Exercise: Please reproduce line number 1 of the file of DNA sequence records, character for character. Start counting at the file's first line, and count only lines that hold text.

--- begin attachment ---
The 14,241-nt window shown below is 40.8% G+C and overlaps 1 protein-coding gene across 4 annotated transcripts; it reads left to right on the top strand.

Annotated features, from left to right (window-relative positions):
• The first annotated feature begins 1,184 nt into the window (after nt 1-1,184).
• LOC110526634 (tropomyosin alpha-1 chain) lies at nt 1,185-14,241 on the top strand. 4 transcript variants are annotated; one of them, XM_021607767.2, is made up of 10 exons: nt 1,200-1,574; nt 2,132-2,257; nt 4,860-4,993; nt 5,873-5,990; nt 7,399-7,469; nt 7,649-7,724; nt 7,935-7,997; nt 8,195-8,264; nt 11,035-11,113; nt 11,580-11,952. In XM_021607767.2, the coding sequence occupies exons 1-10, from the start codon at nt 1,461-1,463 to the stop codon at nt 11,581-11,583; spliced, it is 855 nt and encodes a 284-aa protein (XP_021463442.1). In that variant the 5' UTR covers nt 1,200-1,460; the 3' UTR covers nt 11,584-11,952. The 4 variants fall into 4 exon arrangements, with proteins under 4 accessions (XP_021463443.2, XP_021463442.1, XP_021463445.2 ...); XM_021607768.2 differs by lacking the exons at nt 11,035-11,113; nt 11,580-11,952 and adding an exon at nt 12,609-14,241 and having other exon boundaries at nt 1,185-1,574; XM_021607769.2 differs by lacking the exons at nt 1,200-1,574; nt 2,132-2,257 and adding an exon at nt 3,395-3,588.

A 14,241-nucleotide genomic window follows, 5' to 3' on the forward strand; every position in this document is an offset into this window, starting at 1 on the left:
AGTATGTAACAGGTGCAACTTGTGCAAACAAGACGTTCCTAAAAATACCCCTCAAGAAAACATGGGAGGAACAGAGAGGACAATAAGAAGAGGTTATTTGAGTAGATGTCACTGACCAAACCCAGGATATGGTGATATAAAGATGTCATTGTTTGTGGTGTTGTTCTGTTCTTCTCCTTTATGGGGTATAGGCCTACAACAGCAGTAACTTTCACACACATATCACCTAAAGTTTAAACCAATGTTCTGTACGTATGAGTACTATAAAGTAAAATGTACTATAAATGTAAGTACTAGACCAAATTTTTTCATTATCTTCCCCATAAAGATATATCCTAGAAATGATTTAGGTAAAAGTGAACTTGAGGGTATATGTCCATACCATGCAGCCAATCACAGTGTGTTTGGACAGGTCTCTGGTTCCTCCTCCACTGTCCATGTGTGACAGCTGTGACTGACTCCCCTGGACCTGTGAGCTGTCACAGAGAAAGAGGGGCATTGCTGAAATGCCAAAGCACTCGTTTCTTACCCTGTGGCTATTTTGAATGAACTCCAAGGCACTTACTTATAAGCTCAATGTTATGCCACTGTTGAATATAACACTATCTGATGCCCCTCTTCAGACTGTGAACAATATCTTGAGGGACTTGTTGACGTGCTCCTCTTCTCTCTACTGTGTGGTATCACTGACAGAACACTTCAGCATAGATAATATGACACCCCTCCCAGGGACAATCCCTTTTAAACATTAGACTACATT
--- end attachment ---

The 14,241-nt window shown below is 40.8% G+C and overlaps 1 protein-coding gene across 4 annotated transcripts; it reads left to right on the top strand.